Today a business model, previously a sacred ritual, Ittar (Attar, from the Persian word Atr meaning fragrance) is a very ancient art form.
Legend has it that early mystics would burn herbs and forest roots on their fires to aid their mediation. Later, sacred oils were worn on the journey to enlightenment and even today certain Sufi ceremonies use the oils as an aid to worship and meditation.
Oils distilled naturally from botanical sources without the use of alcohol were found in the excavations of the ancient Indus civilisations, dating back 5,000 years.
Strictly, Ittar is the distillation of flowers in sandalwood oil. 10,000 roses are needed, simmered in 50 litres of water in large copper distillation vats, to deliver 12 ounces of Ittar, which is eventually formed after the second distillation of the scent from the flowers. This means of extracting the oil, without using alcohol is still used.
In Mughal India, the art of giving and wearing Ittars was honed along with their exquisite jewellery making, cuisine and architecture. Ittar was used to confer status, to reward and honour guests, and was given in exquisite jewelled cases (in its solid wax or cream form) or in beautiful crystal flacons (in the oil form).
On one of my annual pilgrimages to India this year, I visited Lucknow, Varanasi and Hyderabad. In all cities, I was offered an Ittar bath. The scent lingers forever on the skin and the sensation of deep relaxation is quite uplifting.
In Hyderabad, the preferred scent of the Nizams was Jasmine whereas other centres developed more herbal Ittars. One of the most famous is Mitti Attar, which has a wet earth smell, evoking the monsoon – so critically important to large areas of the Indian subcontinent. Other manifestations include, of course, the famous Agarwood (Oud). Ittars are seasonal and are classified as warm (musk, amber, oud) or cool (rose, jasmine, khus – a type of grass).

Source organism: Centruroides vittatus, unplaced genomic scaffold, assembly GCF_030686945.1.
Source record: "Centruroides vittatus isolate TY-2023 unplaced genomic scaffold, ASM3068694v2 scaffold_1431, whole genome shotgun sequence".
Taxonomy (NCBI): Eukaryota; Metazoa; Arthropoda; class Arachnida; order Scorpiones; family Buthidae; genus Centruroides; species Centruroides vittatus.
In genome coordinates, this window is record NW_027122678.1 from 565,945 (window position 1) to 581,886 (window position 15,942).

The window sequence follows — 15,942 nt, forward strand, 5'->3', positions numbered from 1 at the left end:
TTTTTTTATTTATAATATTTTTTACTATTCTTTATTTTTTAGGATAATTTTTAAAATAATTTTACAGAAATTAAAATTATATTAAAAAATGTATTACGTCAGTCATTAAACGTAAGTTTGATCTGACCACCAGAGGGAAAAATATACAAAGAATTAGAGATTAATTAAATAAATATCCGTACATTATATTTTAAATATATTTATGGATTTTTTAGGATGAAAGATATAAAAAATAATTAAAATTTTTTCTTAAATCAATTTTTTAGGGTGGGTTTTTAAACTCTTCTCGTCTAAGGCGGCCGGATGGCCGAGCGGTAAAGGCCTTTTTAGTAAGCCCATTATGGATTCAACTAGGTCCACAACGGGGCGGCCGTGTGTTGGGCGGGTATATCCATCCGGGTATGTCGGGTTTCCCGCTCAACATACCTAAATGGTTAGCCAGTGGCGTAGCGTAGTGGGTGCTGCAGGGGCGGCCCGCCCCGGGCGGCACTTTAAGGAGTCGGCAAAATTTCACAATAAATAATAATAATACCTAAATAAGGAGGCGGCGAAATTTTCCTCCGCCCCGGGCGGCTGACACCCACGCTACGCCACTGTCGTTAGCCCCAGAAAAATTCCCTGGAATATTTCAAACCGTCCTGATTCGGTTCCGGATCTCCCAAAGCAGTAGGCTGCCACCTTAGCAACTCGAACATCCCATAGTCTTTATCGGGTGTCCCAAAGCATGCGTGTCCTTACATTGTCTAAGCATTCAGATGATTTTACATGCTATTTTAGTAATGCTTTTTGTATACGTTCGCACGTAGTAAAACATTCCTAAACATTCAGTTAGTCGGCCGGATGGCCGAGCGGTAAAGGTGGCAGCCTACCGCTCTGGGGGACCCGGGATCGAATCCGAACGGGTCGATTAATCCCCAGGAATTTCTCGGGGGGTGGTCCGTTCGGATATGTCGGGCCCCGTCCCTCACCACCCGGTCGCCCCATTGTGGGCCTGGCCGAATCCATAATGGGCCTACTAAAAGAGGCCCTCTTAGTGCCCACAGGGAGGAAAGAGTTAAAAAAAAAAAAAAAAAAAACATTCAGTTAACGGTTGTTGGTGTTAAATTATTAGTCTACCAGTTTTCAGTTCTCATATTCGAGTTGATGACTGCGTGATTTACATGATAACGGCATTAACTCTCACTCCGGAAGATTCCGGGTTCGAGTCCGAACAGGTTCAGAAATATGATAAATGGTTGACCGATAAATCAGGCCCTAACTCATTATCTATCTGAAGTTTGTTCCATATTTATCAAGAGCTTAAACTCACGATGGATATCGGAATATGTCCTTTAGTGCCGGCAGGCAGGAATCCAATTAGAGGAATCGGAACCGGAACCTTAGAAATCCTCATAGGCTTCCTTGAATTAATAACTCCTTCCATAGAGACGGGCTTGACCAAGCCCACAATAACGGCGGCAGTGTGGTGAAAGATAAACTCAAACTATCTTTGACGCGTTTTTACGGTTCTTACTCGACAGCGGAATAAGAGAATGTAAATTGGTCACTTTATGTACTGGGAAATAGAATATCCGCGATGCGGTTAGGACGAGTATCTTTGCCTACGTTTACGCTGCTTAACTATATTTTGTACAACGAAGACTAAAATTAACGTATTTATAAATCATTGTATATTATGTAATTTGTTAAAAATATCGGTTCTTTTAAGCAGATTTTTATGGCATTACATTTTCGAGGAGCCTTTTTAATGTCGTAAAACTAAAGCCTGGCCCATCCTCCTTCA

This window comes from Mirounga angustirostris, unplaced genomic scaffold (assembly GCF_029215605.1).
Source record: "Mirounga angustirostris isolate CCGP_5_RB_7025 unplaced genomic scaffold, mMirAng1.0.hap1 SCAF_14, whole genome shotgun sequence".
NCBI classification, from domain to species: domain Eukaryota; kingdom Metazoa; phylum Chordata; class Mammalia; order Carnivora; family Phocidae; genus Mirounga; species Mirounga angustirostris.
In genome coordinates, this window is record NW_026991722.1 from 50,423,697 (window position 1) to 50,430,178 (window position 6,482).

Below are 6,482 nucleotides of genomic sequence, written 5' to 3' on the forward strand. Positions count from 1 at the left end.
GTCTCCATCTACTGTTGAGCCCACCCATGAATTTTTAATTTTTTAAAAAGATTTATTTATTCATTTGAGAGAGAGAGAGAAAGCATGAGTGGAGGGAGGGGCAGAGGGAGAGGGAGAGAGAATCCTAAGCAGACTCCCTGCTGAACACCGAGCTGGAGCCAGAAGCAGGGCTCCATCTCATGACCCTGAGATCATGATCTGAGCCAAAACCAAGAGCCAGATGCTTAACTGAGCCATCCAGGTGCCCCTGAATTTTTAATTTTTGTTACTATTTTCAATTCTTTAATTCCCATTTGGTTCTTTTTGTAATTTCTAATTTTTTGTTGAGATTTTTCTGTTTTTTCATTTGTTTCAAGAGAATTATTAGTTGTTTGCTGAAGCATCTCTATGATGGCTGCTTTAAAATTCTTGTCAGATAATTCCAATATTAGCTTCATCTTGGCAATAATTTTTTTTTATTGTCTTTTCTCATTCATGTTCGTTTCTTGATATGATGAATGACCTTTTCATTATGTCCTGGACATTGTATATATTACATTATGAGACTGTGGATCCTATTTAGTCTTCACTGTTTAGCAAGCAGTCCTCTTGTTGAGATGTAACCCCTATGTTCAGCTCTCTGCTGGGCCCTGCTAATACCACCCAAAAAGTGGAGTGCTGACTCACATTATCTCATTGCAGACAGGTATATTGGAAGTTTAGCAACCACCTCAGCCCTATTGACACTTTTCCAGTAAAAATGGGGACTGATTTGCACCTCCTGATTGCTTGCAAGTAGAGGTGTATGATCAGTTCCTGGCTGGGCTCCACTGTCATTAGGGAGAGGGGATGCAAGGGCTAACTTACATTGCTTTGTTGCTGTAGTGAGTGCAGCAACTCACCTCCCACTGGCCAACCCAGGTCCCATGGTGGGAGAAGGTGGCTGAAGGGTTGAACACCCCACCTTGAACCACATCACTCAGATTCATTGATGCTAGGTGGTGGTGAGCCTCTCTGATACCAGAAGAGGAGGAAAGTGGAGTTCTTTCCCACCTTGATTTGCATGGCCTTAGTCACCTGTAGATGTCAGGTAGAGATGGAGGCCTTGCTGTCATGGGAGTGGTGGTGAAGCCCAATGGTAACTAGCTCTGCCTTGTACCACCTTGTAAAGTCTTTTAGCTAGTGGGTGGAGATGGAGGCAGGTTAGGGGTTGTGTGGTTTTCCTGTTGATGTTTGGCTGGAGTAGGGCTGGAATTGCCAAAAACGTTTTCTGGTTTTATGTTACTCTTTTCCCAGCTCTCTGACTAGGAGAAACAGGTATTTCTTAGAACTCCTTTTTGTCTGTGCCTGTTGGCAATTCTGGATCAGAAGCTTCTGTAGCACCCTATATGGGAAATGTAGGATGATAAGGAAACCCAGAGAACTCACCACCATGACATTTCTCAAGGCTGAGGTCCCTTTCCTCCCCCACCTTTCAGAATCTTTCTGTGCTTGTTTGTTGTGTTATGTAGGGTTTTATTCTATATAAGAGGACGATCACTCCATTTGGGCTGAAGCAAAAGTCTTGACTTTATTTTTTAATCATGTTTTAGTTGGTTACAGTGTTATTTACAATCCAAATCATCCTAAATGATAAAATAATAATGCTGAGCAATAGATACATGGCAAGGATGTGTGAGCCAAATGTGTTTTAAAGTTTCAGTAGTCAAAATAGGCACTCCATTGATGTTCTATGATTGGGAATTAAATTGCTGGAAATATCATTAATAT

Today, many Ittar shops in Hyderabad still exist, and some have branded scents such as Ajmal and Nizam Attar.
I had the great fortune to visit the British Residency in Hyderabad, which is being renovated and will become a centre for art, literature and performing arts. Built by the Nizam of Hyderabad for James Kirkpatrick, it is a beautiful Palladian mansion, until recently sadly neglected. Kirkpatrick was a famous lover of the Indian way of life and married an Indian noble woman, the subject of a documentary shortly to be released based on William Dalrymple’s White Moghuls. It is not beyond the realms of fancy to imagine him gifting his guests Ittar and using it himself – certainly his wife would have done so. It would be wonderful if, amongst the new development in the Residency, a corner could be devoted to this most courtly of perfumes and its sacred and political uses.
Lucknow was the capital of Awadh and is another scene of a British Residency – in ruins after the Great Uprising of 1857. But it is unlikely that any Ittar was used in that sad place, for this Residency was very formal. But the highly courtesan life of Mughal India continued outside the walls of the Residency in this famous city of politeness, mannered society and courtly behaviour. In the old city, perfume makers still use age old methods to make the Ittar for which the city was famous.
Varanasi also has a long tradition of Ittar used in the sacred festivals and rituals and downstream is Kannauj, known as Attar city and still involved in perfume making in the traditional method. Dating from the Harsha dynasty of Emperor Harshavardhana, over 80% of Ittar manufacturing in India is now conducted in Kannauj and 40% of the working population are involved.